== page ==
But wait -- there's more. Movie #3 is the story of a band that takes a lot of drugs and does stuff, and occasionally sees Lord Foxley acting sort of...well, gay. Wacky drug-fueled hijinks ensue.
BUT WAIT!!!!!!! THERE'S EVEN MORE!!!!!!!!! Movie #4 is the story of an elderly couple who are rich in possessions, but who were unable to have children. The husband has become distant in his disappointment, taking his anger out on his wife and his sister's illegitimate daughter (Amy Phillips) at various times. The wife has been blaming herself for her failings for years, and believes her life to be incomplete and ultimately unfulfilled. The arrival of a group of lively young people -- again, the band Global Heresy -- awakens old yearnings in both, and forces them to confront the pain they've lived with for years. Dramatic, sensitive hijinks ensue.
Now how much would you pay? Oh no you don't -- BECAUSE THERE'S EVEN MORE!!!!!!!! Movie #5 is the story of a band on the rise wanting to take control of their own destiny. But controlling their own destiny doesn't mesh with their record company's plans for them. Hence, the Evil Record Company dispatches one of its minions, a Tony-Hendra-in-Spinal Tap-like chap named Jim Chancellor (Martin Clunes, Shakespeare in Love), to get the band to sign a new management contract that will secretly (in the fine print) turn creative control over to the record company. Will the Evil Record Company screw the band over? Will anyone fight for the band? Scheming hijinks of intrigue ensue.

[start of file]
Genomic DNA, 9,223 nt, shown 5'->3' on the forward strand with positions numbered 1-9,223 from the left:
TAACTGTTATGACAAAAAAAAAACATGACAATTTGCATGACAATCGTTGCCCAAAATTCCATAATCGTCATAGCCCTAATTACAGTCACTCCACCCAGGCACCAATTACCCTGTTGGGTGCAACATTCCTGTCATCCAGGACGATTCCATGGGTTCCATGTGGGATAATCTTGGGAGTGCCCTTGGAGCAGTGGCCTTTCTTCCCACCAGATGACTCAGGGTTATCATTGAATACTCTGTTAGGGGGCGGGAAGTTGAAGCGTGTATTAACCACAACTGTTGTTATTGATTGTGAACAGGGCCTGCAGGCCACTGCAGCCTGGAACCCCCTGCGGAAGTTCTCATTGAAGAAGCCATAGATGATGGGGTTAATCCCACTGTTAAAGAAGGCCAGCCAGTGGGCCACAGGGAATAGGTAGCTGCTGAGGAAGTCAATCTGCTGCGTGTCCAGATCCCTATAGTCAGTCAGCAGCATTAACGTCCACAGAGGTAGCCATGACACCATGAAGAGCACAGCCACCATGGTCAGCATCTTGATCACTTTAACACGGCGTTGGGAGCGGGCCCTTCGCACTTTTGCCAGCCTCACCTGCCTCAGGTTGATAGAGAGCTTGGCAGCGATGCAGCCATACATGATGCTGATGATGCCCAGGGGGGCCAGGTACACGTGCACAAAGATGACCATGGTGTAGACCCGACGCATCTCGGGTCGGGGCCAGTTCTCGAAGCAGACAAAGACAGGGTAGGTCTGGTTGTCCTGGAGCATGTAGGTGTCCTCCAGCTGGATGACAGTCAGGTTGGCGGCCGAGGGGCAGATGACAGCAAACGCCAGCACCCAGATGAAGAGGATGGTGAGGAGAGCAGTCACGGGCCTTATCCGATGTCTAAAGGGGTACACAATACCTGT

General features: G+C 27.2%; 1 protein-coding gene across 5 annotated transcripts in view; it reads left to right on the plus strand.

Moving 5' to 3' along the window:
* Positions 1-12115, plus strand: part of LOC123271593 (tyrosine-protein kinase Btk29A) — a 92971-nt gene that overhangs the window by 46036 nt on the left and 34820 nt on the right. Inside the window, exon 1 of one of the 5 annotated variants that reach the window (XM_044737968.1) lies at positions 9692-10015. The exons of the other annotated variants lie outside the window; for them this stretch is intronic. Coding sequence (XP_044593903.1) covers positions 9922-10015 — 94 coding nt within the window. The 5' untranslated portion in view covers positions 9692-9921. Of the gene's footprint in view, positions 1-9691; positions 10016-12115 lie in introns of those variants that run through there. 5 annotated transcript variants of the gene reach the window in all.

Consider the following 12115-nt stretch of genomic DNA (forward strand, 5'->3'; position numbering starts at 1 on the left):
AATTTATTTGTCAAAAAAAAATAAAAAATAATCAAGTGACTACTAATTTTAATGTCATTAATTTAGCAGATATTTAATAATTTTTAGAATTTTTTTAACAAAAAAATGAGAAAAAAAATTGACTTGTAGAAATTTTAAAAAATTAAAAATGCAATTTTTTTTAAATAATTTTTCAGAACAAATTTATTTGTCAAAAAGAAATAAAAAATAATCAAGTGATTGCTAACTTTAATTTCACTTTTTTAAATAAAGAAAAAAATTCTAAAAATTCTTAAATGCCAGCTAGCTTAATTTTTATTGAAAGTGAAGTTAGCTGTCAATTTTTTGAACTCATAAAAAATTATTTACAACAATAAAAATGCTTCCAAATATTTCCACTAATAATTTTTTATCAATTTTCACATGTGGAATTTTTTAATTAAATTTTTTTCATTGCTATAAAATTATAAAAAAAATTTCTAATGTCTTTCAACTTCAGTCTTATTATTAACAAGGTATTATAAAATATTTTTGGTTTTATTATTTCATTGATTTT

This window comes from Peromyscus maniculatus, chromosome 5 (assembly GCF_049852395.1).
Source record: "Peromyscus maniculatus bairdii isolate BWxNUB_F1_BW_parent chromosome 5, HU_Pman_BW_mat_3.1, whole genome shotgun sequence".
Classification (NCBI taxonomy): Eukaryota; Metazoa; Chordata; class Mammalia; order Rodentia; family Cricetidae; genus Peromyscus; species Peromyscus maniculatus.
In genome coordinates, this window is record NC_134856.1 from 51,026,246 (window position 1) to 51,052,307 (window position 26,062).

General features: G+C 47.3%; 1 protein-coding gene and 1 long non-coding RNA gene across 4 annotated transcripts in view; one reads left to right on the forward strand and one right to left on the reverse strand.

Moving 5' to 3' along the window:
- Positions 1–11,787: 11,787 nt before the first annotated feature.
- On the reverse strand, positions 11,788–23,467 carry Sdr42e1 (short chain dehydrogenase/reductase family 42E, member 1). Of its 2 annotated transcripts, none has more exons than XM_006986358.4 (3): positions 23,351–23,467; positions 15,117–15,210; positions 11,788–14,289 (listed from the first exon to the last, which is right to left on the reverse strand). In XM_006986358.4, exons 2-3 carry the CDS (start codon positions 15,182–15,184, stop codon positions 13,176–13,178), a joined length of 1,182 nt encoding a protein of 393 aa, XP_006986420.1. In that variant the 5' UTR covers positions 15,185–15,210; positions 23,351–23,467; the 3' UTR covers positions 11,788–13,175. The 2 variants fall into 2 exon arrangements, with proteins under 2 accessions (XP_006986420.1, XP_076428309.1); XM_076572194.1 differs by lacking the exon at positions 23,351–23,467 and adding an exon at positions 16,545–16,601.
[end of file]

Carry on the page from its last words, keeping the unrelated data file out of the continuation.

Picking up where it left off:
But wait -- there's even more. However, I'm not going to go into it. I think you get the point.